Jared Savage

Jared Savage is the New Zealand Herald's investigations editor.

Equestrian: Brickie laid foundations for equestrian success

Andrew Nicholson riding Nereo in the cross-country event finished third behind Jonathan Paget at Badminton yesterday. Photo / AP
Andrew Nicholson riding Nereo in the cross-country event finished third behind Jonathan Paget at Badminton yesterday. Photo / AP

Not so long ago, Jonathan Paget was laying bricks on Sydney building sites and trying to learn how to stay on bucking broncos for eight seconds at rodeo school.

Yesterday, the 29-year-old became just the second Kiwi behind Sir Mark Todd to win the Badminton Horse Trials, the Wimbledon of eventing, after a thrilling finish.

To cap it off, it was the first time he had competed at the famous course.

Paget was second going into the showjumping phase and went clear in his round. World, Olympic and European champion Michael Jung of Germany, also competing at Badminton for the first time, seemed destined to go clear to win only to drop the last rail to hand victory to Paget.

World No1 Andrew Nicholson, chasing an elusive first Badminton title at his 33rd attempt as well as the grand slam (and the US$350,000 prize that went with it), finished third.

Paget looks comfortable in the eventing world now and, even though he is already world No4, is considered a rising star of the sport. It's not something that seemed remotely possible even 10 years ago.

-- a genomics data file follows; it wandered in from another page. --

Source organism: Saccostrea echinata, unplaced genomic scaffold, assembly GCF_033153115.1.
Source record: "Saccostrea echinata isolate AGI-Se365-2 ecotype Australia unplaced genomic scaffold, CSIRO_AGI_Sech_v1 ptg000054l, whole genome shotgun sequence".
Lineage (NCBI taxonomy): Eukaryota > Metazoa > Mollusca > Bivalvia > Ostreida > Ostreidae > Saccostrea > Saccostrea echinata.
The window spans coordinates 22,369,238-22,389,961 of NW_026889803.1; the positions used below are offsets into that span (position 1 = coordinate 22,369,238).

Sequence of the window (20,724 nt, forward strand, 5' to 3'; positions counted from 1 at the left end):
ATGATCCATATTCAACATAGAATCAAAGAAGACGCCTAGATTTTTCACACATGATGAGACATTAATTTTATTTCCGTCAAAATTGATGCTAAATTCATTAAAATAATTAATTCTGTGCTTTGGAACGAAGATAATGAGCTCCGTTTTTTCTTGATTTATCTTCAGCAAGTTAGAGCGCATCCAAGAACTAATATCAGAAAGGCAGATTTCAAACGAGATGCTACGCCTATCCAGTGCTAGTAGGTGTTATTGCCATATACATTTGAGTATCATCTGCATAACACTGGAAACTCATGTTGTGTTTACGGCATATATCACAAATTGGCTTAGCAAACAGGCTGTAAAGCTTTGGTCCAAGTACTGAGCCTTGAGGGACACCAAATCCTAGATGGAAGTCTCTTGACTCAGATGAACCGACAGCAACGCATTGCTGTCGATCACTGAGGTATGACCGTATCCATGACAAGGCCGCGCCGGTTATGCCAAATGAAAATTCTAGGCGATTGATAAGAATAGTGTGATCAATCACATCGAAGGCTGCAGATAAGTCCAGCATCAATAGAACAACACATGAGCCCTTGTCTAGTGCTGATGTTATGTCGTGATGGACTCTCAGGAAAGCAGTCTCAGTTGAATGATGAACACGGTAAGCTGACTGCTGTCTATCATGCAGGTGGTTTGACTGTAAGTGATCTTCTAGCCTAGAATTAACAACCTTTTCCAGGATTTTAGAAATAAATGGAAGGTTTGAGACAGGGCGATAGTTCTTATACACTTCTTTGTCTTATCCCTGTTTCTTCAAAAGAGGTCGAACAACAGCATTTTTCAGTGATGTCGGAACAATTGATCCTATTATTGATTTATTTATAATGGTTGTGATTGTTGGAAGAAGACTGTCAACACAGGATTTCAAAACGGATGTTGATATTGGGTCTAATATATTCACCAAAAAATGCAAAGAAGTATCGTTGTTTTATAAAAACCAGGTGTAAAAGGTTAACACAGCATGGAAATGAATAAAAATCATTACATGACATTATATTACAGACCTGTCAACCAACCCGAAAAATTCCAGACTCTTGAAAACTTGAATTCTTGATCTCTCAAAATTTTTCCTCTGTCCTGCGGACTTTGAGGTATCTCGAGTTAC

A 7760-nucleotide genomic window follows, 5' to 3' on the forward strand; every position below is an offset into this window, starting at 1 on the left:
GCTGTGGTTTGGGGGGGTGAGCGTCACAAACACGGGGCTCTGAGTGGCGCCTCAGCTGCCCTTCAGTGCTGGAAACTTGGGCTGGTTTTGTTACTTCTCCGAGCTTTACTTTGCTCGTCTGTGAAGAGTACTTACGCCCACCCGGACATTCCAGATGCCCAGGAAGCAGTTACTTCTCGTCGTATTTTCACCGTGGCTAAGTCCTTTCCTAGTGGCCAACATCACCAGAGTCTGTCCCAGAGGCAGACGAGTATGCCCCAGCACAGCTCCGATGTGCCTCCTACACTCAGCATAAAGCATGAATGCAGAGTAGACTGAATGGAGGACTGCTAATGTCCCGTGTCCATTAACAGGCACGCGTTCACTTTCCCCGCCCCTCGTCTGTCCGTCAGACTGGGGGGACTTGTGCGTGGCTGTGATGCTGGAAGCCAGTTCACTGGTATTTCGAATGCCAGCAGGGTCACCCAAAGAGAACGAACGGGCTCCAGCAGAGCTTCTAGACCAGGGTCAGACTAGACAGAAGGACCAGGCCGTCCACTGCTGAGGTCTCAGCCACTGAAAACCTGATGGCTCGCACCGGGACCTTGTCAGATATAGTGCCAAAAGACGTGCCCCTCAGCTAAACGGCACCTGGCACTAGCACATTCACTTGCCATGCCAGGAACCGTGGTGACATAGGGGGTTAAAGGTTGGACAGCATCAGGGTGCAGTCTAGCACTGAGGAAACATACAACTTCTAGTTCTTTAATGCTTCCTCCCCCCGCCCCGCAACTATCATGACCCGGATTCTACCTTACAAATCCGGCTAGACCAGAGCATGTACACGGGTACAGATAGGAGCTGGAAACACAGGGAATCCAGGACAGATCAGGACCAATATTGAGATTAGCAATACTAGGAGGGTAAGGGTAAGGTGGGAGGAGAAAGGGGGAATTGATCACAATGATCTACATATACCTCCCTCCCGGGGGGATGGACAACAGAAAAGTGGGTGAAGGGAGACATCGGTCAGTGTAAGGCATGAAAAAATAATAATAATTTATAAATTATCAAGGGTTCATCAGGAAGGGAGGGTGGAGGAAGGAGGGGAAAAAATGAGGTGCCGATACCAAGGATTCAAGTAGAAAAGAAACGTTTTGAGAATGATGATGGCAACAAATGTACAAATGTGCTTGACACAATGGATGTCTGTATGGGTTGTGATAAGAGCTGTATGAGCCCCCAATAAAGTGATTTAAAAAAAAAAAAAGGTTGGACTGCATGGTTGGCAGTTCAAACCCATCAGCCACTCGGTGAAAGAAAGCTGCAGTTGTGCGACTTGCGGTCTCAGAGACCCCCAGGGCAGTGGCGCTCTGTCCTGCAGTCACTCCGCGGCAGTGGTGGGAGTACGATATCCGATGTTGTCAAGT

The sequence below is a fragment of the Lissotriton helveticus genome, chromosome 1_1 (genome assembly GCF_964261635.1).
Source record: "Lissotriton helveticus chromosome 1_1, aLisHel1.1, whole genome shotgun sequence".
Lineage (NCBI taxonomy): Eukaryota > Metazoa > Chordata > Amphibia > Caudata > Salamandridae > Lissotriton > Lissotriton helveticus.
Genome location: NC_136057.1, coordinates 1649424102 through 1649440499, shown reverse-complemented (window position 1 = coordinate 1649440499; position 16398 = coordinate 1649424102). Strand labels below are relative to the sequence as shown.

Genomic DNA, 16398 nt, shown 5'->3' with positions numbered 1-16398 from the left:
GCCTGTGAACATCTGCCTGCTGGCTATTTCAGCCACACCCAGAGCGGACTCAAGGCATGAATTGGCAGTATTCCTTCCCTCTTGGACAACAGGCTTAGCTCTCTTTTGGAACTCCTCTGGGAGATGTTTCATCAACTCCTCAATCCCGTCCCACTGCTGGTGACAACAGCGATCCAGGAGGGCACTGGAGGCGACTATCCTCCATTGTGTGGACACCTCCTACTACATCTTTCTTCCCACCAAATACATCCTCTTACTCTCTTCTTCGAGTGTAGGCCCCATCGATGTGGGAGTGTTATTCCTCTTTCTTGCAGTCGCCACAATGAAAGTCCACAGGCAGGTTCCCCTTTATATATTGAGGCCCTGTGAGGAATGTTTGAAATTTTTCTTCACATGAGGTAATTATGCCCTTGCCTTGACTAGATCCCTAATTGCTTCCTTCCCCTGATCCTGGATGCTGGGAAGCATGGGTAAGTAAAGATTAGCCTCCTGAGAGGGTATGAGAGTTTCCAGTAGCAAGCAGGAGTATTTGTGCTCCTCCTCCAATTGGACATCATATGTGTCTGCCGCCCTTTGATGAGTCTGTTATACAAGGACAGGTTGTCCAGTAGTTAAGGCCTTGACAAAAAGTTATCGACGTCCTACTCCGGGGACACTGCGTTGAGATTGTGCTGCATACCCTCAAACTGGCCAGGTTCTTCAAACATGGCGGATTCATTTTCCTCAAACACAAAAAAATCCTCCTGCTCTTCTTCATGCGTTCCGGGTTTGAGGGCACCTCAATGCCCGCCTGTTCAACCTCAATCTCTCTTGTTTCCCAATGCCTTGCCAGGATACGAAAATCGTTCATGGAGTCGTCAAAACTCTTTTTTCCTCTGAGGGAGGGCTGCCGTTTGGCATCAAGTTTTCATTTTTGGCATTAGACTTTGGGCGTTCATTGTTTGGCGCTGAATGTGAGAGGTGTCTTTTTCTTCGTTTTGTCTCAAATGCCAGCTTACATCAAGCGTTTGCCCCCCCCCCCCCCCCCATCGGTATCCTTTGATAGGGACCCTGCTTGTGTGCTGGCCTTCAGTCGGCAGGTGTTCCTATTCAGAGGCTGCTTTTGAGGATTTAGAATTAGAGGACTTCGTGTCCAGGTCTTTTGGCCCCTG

Born in Wellsford, he moved to Australia when he was 3 and after leaving school started an apprenticeship as a bricklayer.

He might still be doing that had his father not bought a lifestyle block on the outskirts of Sydney and furnished it with a horse.

"I just started bush riding with my dad," Paget said last year. "It was a great way to spend a weekend - go for a ride and have a few beers and hang out. There were a whole bunch of people who did it with us and it just went from there."

Where it took him was to rodeo school. He wanted to learn how to improve his riding and thought trying to hang onto a bucking bronco for eight seconds would help.

However, Paget wanted more and decided to take a year off bricklaying and work at an event yard.

"I love working with the horses and rodeo wasn't a good way to work with the horses at all," he said. "There's not much of a relationship with a horse when you were bucking them out of a chute for eight seconds ... I just like the lifestyle of being with horses all day. It was hard work but it didn't feel like work at the time."

He was spotted by former Olympian Helen Tompkins and recommended to Frances Stead, who owned Clifton Eventers. He still rides her horses and won Badminton on Clifton Promise and was also 14th on Clifton Lush.

In less than two years, he went from never having jumped a fence to competing at three-star eventing level (the second-highest level). In 2008/09 he was the nation's leading event rider, in 2010 he was seventh at the world equestrian championships in Kentucky and last year helped the New Zealand team to second at the world equestrian festival in Germany and bronze at the Olympic Games. He also finished 10th in the individual event in London.

Paget is well ensconced in the eventing circuit but accepts he's different. "I'm a bricklayer who rides a horse," he said.

"Most of these guys have been brought up differently. I try to fit in but I grew up in Sydney in the suburbs and laid bricks. I didn't grow up in a dressage saddle."

- APNZ

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